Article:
Regionalization improves patient outcomes through 2 primary mechanisms (Table 2): improved outcomes at high-volume, high-specialty centers and improved coordination of care within a given geographic area. Regionalization may take several forms (Fig 1). Models such as the spoke-and-hub system and the web system are characterized by a specialized center that manages the most complex conditions in patients within a geographic area and is supported by less specialized hospitals. The degree of coordination between hospitals helps distinguish the 2 systems. The “minihub” model is a less coordinated, “deregionalized” system that may develop depending on financial incentives, hospital and geographic characteristics, patient preferences, and lack of coordination between centers (Fig 2).

TABLE 2

Mechanisms Through Which Regionalization of Care Improves Outcomes

FIGURE 1

Various forms of regionalization systems. Squares represent central, specialty hospitals, and the triangles represent non–specialty hospitals. Arrows represent the direction of patients within the system. The spoke-and-hub system and the web system are characterized by a specialty center that manages patients referred to them by outlying non–specialty hospitals. The degree of coordination between the 2 types of hospitals distinguishes between these 2 systems. The minihub model is characterized by an expansion of specialty hospitals that have differing degrees of interaction with the transport system, non–specialty hospitals, and other specialty hospitals. The integrated web approach is characterized by seamless communication and coordination between specialty and non–specialty hospitals.

FIGURE 2

Conceptual framework for the development of regional systems. Various factors contribute to the development of both the type of regionalized system described in Fig 1 and the overall degree of regionalization. SES indicates socioeconomic status.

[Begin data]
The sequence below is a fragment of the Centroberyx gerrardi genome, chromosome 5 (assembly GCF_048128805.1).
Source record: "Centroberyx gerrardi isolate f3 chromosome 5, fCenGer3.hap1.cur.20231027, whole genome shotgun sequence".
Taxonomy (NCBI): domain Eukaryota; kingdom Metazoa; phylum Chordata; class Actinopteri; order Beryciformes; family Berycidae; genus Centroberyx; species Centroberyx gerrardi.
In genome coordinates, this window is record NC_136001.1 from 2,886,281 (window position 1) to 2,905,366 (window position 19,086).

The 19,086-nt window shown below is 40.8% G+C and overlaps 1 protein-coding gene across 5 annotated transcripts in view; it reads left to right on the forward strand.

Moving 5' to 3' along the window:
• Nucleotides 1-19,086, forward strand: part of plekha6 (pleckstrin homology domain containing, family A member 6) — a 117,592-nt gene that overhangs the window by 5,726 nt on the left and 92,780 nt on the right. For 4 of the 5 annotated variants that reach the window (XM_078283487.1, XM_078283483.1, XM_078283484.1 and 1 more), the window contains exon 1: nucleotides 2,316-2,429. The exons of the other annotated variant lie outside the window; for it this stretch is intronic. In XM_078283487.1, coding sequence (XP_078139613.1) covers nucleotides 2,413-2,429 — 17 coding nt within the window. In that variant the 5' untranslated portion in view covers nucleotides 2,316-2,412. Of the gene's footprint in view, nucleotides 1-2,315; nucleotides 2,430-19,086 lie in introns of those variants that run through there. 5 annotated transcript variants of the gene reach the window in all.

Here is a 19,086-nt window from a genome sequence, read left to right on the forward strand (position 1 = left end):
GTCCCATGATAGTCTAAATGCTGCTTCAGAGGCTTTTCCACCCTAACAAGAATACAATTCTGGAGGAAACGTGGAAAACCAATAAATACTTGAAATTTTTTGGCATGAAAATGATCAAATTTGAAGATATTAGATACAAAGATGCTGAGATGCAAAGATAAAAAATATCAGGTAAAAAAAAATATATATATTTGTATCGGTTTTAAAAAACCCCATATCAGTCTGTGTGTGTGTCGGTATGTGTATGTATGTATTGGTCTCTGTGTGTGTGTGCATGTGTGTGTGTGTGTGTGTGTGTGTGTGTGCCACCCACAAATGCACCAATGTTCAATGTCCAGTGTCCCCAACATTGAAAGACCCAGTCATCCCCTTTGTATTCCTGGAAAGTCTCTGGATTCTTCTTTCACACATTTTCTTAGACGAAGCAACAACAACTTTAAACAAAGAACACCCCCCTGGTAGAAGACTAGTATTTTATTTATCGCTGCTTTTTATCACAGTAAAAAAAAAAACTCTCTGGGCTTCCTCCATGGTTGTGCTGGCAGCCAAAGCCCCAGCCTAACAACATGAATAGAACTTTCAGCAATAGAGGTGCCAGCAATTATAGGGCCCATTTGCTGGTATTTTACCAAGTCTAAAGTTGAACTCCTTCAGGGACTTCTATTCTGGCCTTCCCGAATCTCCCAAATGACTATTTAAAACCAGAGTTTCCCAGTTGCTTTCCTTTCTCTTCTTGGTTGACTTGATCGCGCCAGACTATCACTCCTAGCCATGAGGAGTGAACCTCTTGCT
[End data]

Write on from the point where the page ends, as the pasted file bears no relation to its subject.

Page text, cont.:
TYPES OF REGIONALIZATION STUDIES AND THEIR OUTCOMES

Studies of Individual Hospitals: Improved Outcomes at Specialty Hospitals

One recognized outcome of regionalization research is that the management of complex conditions at specialized hospitals may improve outcomes. For example, studies from California revealed that premature infants delivered at lower-level or lower-volume NICUs had a 19% to 272% increased odds of mortality.11,,13 Older studies14,,16 and other recent studies from Colorado, South Carolina, and Illinois17,,19 had similar results.

In contrast, although evidence suggests that injured adult patients have improved outcomes at definitive trauma centers,20,21 state-specific or single-institution studies have not consistently resulted in improved outcomes for pediatric trauma victims treated at pediatric trauma centers or high-volume centers.22,,27 One national study revealed that pediatric trauma victims have improved outcomes when cared for at freestanding children's hospitals.28 However, this comparison disregards confounding from trauma level. The current classification of pediatric trauma centers lacks uniformity, which makes large-scale evaluations of outcomes according to trauma level extremely difficult. Although performing single-center or single-state studies standardizes this classification, these studies are poorly generalizable to the national trauma system. Thus, in 2007, the authors of a scientific review concluded that there was insufficient evidence to determine where pediatric trauma victims have the best outcomes.29

Studies of Geographic Systems: Increased Geographic Coordination of Care and Knowledge Transfer

Regionalization of care may also improve patient outcomes through increased coordination of care and knowledge transfer between central, specialized hospitals and non–specialty hospitals. Measured from a population perspective, implementation of a trauma system provides a 15% to 20% improvement in survival rate among seriously injured patients.30 Regionalized pediatric trauma care has been shown to result in similar improvement in mortality rates for patients who are injured and those who have been in a motor vehicle crash.31,32